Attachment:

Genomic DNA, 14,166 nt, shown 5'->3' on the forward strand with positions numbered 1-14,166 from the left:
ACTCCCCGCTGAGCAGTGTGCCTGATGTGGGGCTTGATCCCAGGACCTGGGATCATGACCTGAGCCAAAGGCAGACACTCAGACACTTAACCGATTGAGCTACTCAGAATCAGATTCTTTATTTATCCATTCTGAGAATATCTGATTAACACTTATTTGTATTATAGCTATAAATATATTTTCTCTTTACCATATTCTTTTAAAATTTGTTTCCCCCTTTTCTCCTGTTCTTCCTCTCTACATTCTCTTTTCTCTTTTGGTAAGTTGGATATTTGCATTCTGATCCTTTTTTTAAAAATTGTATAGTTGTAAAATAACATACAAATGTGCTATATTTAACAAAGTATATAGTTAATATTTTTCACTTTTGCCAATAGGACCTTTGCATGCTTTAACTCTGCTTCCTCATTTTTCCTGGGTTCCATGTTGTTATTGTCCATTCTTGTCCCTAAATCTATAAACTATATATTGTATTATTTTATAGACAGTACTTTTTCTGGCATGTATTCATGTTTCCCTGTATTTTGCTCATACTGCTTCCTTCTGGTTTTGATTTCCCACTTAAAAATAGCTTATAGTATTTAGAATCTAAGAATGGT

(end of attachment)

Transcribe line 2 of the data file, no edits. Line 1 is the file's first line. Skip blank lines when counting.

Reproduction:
ACTCCCCGCTGAGCAGTGTGCCTGATGTGGGGCTTGATCCCAGGACCTGGGATCATGACCTGAGCCAAAGGCAGACACTCAGACACTTAACCGATTGAGCTACTCAGAATCAGATTCTTTATTTATCCATTCTGAGAATATCTGATTAACACTTATTTGTATTATAGCTATAAATATATTTTCTCTTTACCATATTCTTTTAAAATTTGTTTCCCCCTTTTCTCCTGTTCTTCCTCTCTACATTCTCTTTTCTCTTTTGGTAAGTTGGATATTTGCATTCTGATCCTTTTTTTAAAAATTGTATAGTTGTAAAATAACATACAAATGTGCTATATTTAACAAAGTATATAGTTAATATTTTTCACTTTTGCCAATAGGACCTTTGCATGCTTTAACTCTGCTTCCTCATTTTTCCTGGGTTCCATGTTGTTATTGTCCATTCTTGTCCCTAAATCTATAAACTATATATTGTATTATTTTATAGACAGTACTTTTTCTGGCATGTATTCATGTTTCCCTGTATTTTGCTCATACTGCTTCCTTCTGGTTTTGATTTCCCACTTAAAAATAGCTTATAGTATTTAGAATCTAAGAATGGT